5-FU/LV

      Arm B
      N = 231

      Arm C
      N = 226

      Arm A
      N = 226

      Arm A
      N = 198

      Arm B
      N = 187

      Age

                         
       

      Median (years, range)

      62

      (25-85)

      61

      (19-85)

      61

      (30-87)

      62

      (27-75)

      59

      (24-75)

      Gender

                         
       

      Male

      151

      (65.4%)

      123

      (54.4%)

      145

      (64.2%)

      132

      (66.7%)

      99

      (52.9%)

       

      Female

      79

      (34.2%)

      101

      (44.7%)

      80

      (35.4%)

      66

      (33.3%)

      88

      (47.1%)

       

      Not available*

      1

      (0.4%)

      2

      (0.9%)

      1

      (0.4%)

      --

      --

      --

      --

      Performance Status

                         
       

      0

      89

      (38.5%)

      93

      (41.2%)

      104

      (46.0%)

      102

      (51.5%)

      96

      (51.3%)

       

      1

      106

      (45.9%)

      102

      (45.1%)

      103

      (45.6%)

      83

      (41.9%)

      77

      (41.2%)

       

      2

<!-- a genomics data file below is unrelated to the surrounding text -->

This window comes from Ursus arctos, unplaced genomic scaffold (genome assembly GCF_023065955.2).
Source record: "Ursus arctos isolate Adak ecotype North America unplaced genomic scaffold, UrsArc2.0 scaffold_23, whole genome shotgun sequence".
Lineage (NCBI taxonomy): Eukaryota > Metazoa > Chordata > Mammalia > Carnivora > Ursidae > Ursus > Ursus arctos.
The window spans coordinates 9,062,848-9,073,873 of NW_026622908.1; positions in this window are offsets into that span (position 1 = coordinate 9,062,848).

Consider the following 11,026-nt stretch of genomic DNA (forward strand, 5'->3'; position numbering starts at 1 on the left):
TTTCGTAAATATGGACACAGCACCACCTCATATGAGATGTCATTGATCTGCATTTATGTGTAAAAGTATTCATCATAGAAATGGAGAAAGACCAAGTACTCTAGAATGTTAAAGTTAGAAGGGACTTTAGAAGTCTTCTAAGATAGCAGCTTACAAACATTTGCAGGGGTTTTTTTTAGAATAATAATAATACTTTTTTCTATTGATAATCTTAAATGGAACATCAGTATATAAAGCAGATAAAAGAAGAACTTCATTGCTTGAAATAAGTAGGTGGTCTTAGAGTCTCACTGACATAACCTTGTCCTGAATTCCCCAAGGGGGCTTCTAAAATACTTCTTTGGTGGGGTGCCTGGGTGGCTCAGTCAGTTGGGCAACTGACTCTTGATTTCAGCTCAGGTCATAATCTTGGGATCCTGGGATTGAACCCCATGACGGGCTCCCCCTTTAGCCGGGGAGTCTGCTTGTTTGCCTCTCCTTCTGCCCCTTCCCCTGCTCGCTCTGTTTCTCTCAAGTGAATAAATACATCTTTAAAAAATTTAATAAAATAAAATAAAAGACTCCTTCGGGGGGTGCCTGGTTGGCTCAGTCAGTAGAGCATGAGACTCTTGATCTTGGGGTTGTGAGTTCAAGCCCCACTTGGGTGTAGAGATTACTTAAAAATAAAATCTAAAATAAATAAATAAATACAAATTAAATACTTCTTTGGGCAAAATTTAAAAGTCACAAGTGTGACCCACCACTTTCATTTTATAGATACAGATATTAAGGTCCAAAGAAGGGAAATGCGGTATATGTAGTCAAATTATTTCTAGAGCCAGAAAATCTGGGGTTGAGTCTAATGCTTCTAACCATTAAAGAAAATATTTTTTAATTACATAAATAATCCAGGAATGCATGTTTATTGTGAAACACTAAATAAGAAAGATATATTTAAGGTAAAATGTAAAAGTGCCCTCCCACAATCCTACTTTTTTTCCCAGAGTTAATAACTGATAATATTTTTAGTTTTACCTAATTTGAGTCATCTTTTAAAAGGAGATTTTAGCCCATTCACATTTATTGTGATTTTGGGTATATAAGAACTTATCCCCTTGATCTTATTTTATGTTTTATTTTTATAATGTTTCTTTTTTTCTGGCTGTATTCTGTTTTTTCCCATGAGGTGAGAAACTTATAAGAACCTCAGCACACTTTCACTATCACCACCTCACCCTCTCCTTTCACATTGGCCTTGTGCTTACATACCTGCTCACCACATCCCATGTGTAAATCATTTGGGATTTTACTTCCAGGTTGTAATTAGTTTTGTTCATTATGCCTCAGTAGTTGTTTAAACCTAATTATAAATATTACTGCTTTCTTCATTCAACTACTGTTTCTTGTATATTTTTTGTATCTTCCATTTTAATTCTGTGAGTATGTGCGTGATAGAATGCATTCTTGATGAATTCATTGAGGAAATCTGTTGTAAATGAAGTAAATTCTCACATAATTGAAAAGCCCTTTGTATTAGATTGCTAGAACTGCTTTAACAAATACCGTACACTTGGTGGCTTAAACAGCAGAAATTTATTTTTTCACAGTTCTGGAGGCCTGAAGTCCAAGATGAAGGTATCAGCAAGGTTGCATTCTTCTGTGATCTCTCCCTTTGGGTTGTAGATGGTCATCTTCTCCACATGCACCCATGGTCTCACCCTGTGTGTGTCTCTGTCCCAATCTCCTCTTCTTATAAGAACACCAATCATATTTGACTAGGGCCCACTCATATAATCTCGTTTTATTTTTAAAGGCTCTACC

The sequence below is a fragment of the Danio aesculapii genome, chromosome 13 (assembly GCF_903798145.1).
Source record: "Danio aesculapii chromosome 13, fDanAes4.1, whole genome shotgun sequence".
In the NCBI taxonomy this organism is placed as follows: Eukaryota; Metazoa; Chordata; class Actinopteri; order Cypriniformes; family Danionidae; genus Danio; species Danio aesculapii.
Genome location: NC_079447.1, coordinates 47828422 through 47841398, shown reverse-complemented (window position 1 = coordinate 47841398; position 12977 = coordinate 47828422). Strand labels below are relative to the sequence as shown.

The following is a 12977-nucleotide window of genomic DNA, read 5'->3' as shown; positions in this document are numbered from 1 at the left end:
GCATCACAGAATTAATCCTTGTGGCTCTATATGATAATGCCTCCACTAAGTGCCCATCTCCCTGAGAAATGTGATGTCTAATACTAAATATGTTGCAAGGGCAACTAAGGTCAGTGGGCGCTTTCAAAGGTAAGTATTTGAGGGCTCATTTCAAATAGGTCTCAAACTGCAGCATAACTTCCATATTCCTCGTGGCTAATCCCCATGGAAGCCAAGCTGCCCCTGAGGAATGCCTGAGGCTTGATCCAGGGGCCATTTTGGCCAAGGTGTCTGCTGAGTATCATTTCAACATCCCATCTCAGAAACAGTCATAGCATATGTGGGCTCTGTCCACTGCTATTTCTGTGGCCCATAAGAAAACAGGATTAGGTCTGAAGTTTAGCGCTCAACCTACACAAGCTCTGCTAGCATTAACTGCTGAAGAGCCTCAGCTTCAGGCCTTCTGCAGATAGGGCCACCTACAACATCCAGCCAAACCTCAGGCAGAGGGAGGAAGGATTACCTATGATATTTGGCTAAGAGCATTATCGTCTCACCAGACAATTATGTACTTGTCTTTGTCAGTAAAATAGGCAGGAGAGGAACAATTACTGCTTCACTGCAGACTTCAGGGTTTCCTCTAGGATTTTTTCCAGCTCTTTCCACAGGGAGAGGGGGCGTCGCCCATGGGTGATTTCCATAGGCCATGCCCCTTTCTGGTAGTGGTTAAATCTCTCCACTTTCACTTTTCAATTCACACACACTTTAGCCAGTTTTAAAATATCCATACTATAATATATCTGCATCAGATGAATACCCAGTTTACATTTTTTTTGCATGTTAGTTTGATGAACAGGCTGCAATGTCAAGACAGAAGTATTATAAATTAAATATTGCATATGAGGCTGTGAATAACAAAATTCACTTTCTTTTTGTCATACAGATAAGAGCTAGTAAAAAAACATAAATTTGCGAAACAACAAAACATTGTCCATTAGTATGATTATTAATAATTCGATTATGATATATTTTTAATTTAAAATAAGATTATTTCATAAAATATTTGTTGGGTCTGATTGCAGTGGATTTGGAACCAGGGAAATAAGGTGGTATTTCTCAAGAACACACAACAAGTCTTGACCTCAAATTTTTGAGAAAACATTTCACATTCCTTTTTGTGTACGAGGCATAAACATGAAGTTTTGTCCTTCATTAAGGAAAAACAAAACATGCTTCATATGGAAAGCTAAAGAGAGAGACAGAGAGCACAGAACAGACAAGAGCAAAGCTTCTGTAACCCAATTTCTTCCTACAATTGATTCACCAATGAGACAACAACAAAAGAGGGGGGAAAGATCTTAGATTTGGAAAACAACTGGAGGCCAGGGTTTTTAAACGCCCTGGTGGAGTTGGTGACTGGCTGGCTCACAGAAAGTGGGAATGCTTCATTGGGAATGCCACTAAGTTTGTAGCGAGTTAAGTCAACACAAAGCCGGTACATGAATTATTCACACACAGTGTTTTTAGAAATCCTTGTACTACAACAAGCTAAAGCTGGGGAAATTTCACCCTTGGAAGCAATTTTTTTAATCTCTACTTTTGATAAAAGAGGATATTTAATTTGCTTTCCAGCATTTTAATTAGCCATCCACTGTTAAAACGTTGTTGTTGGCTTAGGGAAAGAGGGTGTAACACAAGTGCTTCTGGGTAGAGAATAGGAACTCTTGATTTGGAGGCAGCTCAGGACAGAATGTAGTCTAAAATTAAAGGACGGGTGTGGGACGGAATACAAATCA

35

      (15.2%)

      29

      (12.8%)

      18

      (8.0%)

      13

      (6.6%)

      14

      (7.5%)

       

      Not available*

      1

      (0.4%)

      2

      (0.9%)

      1

      (0.4%)

      --

      --

      --

      --

      Site of Primary Tumor

                         
       

      Colon

      188

      (81.4%)

      192

      (85.0%)

      189

      (83.6%)

      108

      (54.5%)

      121

      (64.8%)

       

      Rectum

      38

      (16.5%)

      31

      (13.7%)

      33

      (14.6%)

      90

      (45.5%)

      66

      (35.5%)

       

      Not available*

      5

      (2.2%)

      3

      (1.3%)

      4

      (1.8%)

      --

      --

      --

      --

      Number of Involved Organ Sites

                       
       

      1

      147

      (63.6%)

      149

      (65.9%)

      140

      (61.9%)

      123

      (62.1%)

      117

      (62.6%)

       

      2

      59

      (25.5%)

      52

      (23.0%)

      64

      (28.3%)

      46

      (23.2%)

      53

      (28.3%)

       

      >2

      24

      (10.4%)

      23

      (10.2%)

      21

      (9.3%)

      29

      (14.6%)

      17

      (9.1%)